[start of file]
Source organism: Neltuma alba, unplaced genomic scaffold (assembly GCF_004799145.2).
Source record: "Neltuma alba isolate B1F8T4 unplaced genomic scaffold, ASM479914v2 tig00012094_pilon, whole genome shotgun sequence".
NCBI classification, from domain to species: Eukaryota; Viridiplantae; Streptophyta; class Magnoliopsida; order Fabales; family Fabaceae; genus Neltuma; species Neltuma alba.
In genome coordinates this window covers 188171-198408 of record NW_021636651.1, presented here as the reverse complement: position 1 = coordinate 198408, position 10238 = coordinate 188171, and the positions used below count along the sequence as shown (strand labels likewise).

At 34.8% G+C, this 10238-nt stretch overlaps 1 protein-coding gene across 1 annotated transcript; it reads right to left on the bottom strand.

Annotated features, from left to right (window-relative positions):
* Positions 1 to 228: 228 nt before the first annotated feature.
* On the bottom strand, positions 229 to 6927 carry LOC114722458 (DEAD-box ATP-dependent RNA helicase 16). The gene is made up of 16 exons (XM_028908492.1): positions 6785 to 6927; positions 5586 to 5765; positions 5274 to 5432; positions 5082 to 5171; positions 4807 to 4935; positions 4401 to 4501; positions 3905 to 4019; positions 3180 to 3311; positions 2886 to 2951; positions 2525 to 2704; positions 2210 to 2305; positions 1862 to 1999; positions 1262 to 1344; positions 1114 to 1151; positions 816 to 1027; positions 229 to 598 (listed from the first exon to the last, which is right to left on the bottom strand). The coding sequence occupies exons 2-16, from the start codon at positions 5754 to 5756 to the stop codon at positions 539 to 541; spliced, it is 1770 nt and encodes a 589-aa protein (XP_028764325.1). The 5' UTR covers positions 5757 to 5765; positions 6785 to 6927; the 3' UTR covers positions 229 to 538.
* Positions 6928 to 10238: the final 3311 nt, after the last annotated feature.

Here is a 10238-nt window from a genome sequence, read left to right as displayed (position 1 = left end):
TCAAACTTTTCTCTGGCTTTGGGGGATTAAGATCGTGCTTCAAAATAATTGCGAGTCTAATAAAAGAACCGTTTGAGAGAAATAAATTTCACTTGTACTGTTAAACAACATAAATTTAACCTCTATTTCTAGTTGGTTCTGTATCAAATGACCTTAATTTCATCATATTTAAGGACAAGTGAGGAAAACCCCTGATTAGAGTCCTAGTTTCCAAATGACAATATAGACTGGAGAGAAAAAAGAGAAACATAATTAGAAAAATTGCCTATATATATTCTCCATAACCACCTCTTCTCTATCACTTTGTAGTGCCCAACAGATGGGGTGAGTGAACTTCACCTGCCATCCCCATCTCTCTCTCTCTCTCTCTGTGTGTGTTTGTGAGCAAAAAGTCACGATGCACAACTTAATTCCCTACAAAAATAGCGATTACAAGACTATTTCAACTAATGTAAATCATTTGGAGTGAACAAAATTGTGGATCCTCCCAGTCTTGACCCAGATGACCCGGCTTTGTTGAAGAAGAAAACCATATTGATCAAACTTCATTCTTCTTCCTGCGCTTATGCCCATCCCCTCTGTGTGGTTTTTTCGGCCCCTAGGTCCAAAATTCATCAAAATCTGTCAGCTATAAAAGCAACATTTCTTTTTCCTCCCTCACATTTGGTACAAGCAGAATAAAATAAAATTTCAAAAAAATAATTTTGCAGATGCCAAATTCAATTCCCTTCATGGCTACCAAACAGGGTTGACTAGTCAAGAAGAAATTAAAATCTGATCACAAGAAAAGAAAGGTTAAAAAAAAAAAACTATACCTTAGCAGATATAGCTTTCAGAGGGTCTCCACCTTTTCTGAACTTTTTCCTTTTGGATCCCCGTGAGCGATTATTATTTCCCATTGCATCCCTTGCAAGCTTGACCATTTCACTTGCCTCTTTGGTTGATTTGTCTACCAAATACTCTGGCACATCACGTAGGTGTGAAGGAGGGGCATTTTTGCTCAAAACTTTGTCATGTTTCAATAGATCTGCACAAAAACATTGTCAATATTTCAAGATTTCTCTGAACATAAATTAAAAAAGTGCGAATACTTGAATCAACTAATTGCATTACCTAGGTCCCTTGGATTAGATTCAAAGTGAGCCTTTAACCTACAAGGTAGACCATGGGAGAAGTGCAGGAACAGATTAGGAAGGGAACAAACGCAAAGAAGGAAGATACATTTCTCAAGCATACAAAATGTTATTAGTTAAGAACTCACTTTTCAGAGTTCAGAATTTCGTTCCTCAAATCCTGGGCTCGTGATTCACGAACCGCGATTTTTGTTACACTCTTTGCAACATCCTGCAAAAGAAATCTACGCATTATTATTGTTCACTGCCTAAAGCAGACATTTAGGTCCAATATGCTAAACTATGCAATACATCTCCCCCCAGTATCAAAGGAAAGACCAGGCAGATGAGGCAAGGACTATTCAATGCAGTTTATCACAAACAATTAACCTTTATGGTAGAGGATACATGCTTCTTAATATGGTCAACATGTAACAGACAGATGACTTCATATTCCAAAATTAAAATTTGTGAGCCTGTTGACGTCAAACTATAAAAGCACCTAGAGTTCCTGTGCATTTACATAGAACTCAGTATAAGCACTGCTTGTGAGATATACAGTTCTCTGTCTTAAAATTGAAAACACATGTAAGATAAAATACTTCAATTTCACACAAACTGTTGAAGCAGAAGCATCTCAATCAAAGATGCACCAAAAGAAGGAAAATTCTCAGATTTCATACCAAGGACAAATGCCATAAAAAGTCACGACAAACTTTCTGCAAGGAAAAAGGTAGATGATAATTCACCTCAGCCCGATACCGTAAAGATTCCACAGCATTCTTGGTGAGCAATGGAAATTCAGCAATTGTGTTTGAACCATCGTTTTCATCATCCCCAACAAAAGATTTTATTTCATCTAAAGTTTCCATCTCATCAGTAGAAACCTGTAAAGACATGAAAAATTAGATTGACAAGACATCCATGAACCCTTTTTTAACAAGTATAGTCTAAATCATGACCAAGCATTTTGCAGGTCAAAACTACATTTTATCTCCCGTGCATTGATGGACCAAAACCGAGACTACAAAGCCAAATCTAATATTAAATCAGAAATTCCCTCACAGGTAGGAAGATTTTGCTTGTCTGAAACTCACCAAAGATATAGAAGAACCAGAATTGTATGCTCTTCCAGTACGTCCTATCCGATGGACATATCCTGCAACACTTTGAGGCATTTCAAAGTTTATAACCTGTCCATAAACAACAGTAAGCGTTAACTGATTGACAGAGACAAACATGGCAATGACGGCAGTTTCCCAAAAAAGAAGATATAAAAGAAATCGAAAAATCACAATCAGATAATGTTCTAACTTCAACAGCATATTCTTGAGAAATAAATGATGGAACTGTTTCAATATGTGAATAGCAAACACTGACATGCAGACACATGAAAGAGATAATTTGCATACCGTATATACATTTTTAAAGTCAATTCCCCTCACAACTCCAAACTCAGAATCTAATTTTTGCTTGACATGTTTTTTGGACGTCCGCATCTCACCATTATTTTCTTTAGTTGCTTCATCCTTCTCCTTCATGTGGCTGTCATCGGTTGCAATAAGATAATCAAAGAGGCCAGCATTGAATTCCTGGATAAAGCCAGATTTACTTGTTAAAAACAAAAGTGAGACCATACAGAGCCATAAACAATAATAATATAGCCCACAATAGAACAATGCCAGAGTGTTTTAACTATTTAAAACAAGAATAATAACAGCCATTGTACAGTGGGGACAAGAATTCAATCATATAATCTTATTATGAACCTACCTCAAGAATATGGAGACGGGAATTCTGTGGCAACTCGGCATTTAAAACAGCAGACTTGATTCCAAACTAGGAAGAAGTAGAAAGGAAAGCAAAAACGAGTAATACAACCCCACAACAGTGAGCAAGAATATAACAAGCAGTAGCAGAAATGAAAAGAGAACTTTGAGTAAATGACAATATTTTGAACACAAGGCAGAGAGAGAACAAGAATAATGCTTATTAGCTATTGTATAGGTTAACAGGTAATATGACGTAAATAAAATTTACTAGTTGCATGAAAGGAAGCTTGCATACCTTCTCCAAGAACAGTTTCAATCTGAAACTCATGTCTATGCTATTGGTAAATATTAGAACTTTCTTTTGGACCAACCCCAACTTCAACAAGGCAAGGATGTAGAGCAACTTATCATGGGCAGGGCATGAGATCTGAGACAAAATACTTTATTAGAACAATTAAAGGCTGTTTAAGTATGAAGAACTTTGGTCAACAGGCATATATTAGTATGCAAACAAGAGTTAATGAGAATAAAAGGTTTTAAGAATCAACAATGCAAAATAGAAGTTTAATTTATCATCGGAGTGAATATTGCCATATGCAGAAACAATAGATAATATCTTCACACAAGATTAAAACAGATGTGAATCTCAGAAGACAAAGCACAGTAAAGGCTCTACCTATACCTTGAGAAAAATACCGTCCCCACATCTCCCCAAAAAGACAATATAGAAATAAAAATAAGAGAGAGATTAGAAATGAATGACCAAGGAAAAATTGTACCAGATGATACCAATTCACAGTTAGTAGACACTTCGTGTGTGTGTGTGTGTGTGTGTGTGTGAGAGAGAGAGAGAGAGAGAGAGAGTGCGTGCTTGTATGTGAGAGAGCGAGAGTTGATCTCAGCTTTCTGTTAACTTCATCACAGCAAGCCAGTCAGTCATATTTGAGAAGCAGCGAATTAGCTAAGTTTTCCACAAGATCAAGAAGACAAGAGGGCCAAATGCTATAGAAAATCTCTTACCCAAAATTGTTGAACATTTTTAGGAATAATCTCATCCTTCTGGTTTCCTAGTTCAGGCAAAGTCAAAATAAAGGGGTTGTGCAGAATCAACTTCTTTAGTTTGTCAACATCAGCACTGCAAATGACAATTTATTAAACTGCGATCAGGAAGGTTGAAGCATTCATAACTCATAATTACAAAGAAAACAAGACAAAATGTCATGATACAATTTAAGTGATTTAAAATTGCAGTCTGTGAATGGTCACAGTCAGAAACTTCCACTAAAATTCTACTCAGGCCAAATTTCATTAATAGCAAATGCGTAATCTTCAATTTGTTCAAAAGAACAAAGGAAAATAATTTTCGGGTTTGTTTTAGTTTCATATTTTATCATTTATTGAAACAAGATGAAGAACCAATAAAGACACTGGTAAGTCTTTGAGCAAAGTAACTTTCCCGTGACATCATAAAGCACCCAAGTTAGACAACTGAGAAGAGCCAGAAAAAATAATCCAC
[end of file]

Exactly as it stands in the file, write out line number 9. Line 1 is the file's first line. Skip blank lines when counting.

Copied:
* Positions 6928 to 10238: the final 3311 nt, after the last annotated feature.